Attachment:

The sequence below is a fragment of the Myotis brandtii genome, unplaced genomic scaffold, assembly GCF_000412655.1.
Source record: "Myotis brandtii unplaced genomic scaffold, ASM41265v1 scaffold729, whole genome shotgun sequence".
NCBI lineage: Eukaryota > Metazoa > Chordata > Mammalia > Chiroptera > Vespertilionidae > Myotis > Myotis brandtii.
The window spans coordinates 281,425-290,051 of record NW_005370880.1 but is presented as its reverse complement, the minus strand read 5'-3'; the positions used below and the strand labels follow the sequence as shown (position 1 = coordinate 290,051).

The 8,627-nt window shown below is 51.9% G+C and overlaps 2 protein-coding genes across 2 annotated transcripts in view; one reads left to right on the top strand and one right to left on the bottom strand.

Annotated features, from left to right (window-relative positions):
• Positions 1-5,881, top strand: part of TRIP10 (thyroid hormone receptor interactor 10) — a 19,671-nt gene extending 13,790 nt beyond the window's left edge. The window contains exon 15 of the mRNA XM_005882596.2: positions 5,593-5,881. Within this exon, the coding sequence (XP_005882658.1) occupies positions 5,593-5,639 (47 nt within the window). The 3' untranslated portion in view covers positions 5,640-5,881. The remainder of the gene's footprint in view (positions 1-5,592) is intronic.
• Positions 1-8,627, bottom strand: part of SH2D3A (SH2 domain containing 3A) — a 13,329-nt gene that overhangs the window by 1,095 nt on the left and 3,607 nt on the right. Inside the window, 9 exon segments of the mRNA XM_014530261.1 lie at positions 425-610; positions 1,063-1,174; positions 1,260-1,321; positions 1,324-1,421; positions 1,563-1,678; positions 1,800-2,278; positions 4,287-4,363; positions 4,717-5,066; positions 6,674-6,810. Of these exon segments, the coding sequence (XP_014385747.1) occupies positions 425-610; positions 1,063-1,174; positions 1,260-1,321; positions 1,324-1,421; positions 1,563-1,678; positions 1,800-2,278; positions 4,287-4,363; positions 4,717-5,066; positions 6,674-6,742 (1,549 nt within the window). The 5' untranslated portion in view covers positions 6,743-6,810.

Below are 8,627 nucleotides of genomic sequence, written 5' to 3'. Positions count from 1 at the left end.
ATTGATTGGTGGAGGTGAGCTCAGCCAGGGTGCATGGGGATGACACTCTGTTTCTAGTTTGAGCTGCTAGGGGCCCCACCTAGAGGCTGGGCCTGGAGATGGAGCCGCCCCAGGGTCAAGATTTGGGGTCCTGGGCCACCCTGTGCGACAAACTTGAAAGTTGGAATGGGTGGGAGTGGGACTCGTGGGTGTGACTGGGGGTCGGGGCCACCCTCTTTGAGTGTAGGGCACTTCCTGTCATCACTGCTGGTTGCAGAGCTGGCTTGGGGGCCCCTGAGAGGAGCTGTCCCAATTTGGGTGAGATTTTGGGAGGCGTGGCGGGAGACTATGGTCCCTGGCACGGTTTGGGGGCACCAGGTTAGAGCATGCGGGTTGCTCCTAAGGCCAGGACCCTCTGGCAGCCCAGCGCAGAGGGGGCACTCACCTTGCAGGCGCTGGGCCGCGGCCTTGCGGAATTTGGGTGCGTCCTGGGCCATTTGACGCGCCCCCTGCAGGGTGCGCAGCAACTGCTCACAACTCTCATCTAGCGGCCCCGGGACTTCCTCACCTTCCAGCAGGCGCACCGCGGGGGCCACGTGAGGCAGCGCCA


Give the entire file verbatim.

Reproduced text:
The sequence below is a fragment of the Myotis brandtii genome, unplaced genomic scaffold, assembly GCF_000412655.1.
Source record: "Myotis brandtii unplaced genomic scaffold, ASM41265v1 scaffold729, whole genome shotgun sequence".
NCBI lineage: Eukaryota > Metazoa > Chordata > Mammalia > Chiroptera > Vespertilionidae > Myotis > Myotis brandtii.
The window spans coordinates 281,425-290,051 of record NW_005370880.1 but is presented as its reverse complement, the minus strand read 5'-3'; the positions used below and the strand labels follow the sequence as shown (position 1 = coordinate 290,051).

The 8,627-nt window shown below is 51.9% G+C and overlaps 2 protein-coding genes across 2 annotated transcripts in view; one reads left to right on the top strand and one right to left on the bottom strand.

Annotated features, from left to right (window-relative positions):
• Positions 1-5,881, top strand: part of TRIP10 (thyroid hormone receptor interactor 10) — a 19,671-nt gene extending 13,790 nt beyond the window's left edge. The window contains exon 15 of the mRNA XM_005882596.2: positions 5,593-5,881. Within this exon, the coding sequence (XP_005882658.1) occupies positions 5,593-5,639 (47 nt within the window). The 3' untranslated portion in view covers positions 5,640-5,881. The remainder of the gene's footprint in view (positions 1-5,592) is intronic.
• Positions 1-8,627, bottom strand: part of SH2D3A (SH2 domain containing 3A) — a 13,329-nt gene that overhangs the window by 1,095 nt on the left and 3,607 nt on the right. Inside the window, 9 exon segments of the mRNA XM_014530261.1 lie at positions 425-610; positions 1,063-1,174; positions 1,260-1,321; positions 1,324-1,421; positions 1,563-1,678; positions 1,800-2,278; positions 4,287-4,363; positions 4,717-5,066; positions 6,674-6,810. Of these exon segments, the coding sequence (XP_014385747.1) occupies positions 425-610; positions 1,063-1,174; positions 1,260-1,321; positions 1,324-1,421; positions 1,563-1,678; positions 1,800-2,278; positions 4,287-4,363; positions 4,717-5,066; positions 6,674-6,742 (1,549 nt within the window). The 5' untranslated portion in view covers positions 6,743-6,810.

Below are 8,627 nucleotides of genomic sequence, written 5' to 3'. Positions count from 1 at the left end.
ATTGATTGGTGGAGGTGAGCTCAGCCAGGGTGCATGGGGATGACACTCTGTTTCTAGTTTGAGCTGCTAGGGGCCCCACCTAGAGGCTGGGCCTGGAGATGGAGCCGCCCCAGGGTCAAGATTTGGGGTCCTGGGCCACCCTGTGCGACAAACTTGAAAGTTGGAATGGGTGGGAGTGGGACTCGTGGGTGTGACTGGGGGTCGGGGCCACCCTCTTTGAGTGTAGGGCACTTCCTGTCATCACTGCTGGTTGCAGAGCTGGCTTGGGGGCCCCTGAGAGGAGCTGTCCCAATTTGGGTGAGATTTTGGGAGGCGTGGCGGGAGACTATGGTCCCTGGCACGGTTTGGGGGCACCAGGTTAGAGCATGCGGGTTGCTCCTAAGGCCAGGACCCTCTGGCAGCCCAGCGCAGAGGGGGCACTCACCTTGCAGGCGCTGGGCCGCGGCCTTGCGGAATTTGGGTGCGTCCTGGGCCATTTGACGCGCCCCCTGCAGGGTGCGCAGCAACTGCTCACAACTCTCATCTAGCGGCCCCGGGACTTCCTCACCTTCCAGCAGGCGCACCGCGGGGGCCACGTGAGGCAGCGCCA